Dallas brothers save smart phones from death one free charge at a time
The dead smart phone. It’s a modern-day tragedy, akin to the hopelessness pioneers heading west in buggies must’ve experienced when they lost the trail. It’s the kind of dreaded disconnect that Dallas-based Kwikboost hopes to eradicate with its mobile device charging stations, which offer free charges in times of need.
The brainchild of brothers Joe and Paul Mecca, Kwikboost builds charging stations that hold four or eight cables while working off one outlet. The idea came about in 2009, when TXU contracted with the Mecca’s custom displays family business.
“[TXU] wanted something unique, so we developed a charging station with a display for their name,” Paul says. “They loved the idea and put them in at the American Airlines Center. We saw how much use they were getting and then looked at smartphone adoption rates and saw there was going to be a problem.”
“Nobody planned for the mobile phenomenon,” says Kwikboost co-founder Joe Mecca. “We all rely on devices that rely on power.”
After experiencing too many dead phones themselves, they decided it was a problem worth solving, and they were the ones to do it. After about a year of research and development, the brothers launched Kwikboost in January 2012.
Since then, their stations have charged more than 2.5 million devices at universities, car dealerships, hospitals, bars and more — at no cost to the consumer. Joe says the need for an on-the-go charge has exploded with higher adoption rates of devices that often lose their charges by the end of the day.
“The student had one device five years ago,” Joe says. “Now it’s three. Nobody planned for that when they built the buildings. That goes for everywhere. Nobody planned for the mobile phenomenon. We all rely on devices that rely on power.”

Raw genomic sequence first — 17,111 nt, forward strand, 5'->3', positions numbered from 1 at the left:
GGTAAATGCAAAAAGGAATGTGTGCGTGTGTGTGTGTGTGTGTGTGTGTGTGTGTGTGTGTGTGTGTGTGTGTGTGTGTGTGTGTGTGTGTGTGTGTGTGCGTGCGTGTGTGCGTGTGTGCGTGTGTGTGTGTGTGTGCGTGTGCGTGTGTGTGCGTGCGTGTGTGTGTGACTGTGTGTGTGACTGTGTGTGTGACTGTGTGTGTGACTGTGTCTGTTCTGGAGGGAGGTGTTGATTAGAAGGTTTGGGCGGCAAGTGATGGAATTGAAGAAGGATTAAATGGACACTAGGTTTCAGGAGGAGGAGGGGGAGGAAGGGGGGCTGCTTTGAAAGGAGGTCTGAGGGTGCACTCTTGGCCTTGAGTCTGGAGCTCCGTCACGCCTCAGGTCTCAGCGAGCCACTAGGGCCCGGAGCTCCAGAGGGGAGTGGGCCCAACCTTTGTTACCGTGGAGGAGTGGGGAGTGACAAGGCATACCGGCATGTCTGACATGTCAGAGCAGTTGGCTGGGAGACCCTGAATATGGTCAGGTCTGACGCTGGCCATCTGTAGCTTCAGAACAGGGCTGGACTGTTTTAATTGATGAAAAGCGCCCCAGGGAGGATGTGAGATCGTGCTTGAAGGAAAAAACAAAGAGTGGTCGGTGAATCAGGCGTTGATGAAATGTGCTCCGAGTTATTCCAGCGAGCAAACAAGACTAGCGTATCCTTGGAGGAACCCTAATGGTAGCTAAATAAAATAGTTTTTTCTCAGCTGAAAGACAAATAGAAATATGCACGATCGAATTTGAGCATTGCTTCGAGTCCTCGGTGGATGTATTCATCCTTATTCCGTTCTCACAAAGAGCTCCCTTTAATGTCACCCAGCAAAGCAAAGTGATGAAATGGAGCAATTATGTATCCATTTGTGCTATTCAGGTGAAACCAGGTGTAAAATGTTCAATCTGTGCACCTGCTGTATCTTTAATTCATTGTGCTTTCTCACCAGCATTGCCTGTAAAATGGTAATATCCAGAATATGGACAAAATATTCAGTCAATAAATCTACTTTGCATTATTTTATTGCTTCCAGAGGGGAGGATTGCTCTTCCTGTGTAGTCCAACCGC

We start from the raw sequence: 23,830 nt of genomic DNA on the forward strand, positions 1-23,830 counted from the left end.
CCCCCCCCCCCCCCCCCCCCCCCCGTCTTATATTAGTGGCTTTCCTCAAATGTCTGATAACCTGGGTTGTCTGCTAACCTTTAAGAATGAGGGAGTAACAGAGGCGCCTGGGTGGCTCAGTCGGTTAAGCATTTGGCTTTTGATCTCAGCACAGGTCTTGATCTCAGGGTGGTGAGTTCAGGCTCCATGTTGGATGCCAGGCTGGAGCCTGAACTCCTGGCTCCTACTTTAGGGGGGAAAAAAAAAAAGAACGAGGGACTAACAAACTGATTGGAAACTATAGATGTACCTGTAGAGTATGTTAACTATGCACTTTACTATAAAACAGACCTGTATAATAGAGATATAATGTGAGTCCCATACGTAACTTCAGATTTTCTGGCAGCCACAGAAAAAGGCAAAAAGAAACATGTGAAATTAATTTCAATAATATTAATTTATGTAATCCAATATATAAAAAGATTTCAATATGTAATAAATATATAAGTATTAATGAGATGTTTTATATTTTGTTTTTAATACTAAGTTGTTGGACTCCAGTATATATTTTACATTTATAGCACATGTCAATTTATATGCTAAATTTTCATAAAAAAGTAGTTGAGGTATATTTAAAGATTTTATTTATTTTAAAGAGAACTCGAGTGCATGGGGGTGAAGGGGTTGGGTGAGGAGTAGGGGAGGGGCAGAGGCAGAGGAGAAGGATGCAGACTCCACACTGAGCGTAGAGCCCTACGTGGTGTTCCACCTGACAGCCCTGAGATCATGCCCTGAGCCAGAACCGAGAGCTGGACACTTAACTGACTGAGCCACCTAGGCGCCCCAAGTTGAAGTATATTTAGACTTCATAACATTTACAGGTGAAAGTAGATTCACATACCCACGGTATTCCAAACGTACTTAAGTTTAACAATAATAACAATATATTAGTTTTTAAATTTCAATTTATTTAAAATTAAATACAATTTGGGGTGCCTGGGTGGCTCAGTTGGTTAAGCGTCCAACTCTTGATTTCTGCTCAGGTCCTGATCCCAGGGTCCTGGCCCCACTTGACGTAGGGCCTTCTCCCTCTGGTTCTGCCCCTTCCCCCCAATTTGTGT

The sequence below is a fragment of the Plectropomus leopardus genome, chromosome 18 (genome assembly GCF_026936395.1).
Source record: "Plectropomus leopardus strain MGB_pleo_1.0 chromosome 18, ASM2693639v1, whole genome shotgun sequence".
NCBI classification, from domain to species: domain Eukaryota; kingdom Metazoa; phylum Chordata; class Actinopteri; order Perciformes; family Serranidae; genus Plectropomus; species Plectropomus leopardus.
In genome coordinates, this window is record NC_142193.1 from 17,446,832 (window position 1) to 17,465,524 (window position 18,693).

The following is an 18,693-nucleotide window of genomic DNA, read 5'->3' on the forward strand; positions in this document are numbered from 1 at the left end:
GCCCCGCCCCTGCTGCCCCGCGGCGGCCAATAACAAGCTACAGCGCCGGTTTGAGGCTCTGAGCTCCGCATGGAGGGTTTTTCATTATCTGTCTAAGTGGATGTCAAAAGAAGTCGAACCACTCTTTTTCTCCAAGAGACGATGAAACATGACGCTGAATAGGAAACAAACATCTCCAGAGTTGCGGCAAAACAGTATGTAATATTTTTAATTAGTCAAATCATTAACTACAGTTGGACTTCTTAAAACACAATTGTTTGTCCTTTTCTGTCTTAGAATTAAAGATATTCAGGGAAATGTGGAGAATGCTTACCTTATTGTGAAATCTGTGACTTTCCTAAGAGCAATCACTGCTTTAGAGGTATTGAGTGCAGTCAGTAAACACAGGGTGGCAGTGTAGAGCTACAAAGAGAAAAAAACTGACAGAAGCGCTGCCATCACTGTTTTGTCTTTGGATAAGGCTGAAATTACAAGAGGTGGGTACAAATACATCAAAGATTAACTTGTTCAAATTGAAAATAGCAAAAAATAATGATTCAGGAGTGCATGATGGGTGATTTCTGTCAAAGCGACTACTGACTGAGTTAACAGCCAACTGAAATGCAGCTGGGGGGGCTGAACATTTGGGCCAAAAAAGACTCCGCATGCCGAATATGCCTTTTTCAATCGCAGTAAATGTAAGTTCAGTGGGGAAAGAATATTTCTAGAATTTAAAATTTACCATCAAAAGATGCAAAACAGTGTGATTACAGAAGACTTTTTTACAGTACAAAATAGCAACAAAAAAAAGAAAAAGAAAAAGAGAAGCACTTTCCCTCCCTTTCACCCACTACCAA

Although airports and other places offer charging kiosks, they often do so for a price. For the Meccas, the ability to charge your phone for free seemed like a natural right.
“We see this as a service-oriented product like Wi-Fi or bathrooms,” Paul says. “We hear from our clients that it’s a differentiator — one more amenity that keeps people coming back to their business.” The increased business offsets the cost of the charging station.
“You could charge $2 and maybe make $1,000 a year,” Paul says. “But if you offer it for free, 20 times more people will use it and have a positive experience with your brand. We believe you’ll see a bigger return. Starbucks knew that making its Wi-Fi free would have a much bigger impact.”
The Meccas expect Kwikboost to charge more than 10 million devices this year as they expand to more locations with more distributors.
“A year ago, it was just me and Joe,” Paul says. “Now we’ve got resellers all over the world. Our reach has grown tenfold.”
The brothers believe that their free stations will ultimately beat the charging kiosks due to affordability and overall goodwill.
“Solving this problem is important for us,” Paul says. “At the same time, like any problem, it needs to be done efficiently and affordably. When your phone dies, it’s an emergency situation no matter what. You don’t want to be disconnected from the world.”